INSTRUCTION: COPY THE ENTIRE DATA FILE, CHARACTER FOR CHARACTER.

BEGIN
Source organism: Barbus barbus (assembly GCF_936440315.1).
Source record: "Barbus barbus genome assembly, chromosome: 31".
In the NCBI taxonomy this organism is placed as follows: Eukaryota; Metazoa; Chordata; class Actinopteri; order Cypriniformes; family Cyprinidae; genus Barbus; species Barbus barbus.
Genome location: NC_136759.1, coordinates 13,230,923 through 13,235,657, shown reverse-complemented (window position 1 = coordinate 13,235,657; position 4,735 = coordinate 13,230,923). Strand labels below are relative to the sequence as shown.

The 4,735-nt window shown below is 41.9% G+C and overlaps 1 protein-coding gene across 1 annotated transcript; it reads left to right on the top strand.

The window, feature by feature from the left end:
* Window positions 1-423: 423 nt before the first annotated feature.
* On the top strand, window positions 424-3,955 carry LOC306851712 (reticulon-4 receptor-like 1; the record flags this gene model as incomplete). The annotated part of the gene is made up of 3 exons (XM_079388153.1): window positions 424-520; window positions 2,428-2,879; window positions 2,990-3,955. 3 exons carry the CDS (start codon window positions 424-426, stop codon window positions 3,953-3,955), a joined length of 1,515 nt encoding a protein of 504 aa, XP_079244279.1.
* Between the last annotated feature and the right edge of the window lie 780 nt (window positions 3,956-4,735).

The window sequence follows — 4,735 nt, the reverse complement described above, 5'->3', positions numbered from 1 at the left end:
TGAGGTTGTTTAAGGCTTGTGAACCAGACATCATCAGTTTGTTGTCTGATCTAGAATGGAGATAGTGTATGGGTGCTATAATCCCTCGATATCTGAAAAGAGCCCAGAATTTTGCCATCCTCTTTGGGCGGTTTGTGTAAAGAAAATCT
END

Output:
Source organism: Barbus barbus (assembly GCF_936440315.1).
Source record: "Barbus barbus genome assembly, chromosome: 31".
In the NCBI taxonomy this organism is placed as follows: Eukaryota; Metazoa; Chordata; class Actinopteri; order Cypriniformes; family Cyprinidae; genus Barbus; species Barbus barbus.
Genome location: NC_136759.1, coordinates 13,230,923 through 13,235,657, shown reverse-complemented (window position 1 = coordinate 13,235,657; position 4,735 = coordinate 13,230,923). Strand labels below are relative to the sequence as shown.

The 4,735-nt window shown below is 41.9% G+C and overlaps 1 protein-coding gene across 1 annotated transcript; it reads left to right on the top strand.

The window, feature by feature from the left end:
* Window positions 1-423: 423 nt before the first annotated feature.
* On the top strand, window positions 424-3,955 carry LOC306851712 (reticulon-4 receptor-like 1; the record flags this gene model as incomplete). The annotated part of the gene is made up of 3 exons (XM_079388153.1): window positions 424-520; window positions 2,428-2,879; window positions 2,990-3,955. 3 exons carry the CDS (start codon window positions 424-426, stop codon window positions 3,953-3,955), a joined length of 1,515 nt encoding a protein of 504 aa, XP_079244279.1.
* Between the last annotated feature and the right edge of the window lie 780 nt (window positions 3,956-4,735).

The window sequence follows — 4,735 nt, the reverse complement described above, 5'->3', positions numbered from 1 at the left end:
TGAGGTTGTTTAAGGCTTGTGAACCAGACATCATCAGTTTGTTGTCTGATCTAGAATGGAGATAGTGTATGGGTGCTATAATCCCTCGATATCTGAAAAGAGCCCAGAATTTTGCCATCCTCTTTGGGCGGTTTGTGTAAAGAAAATCT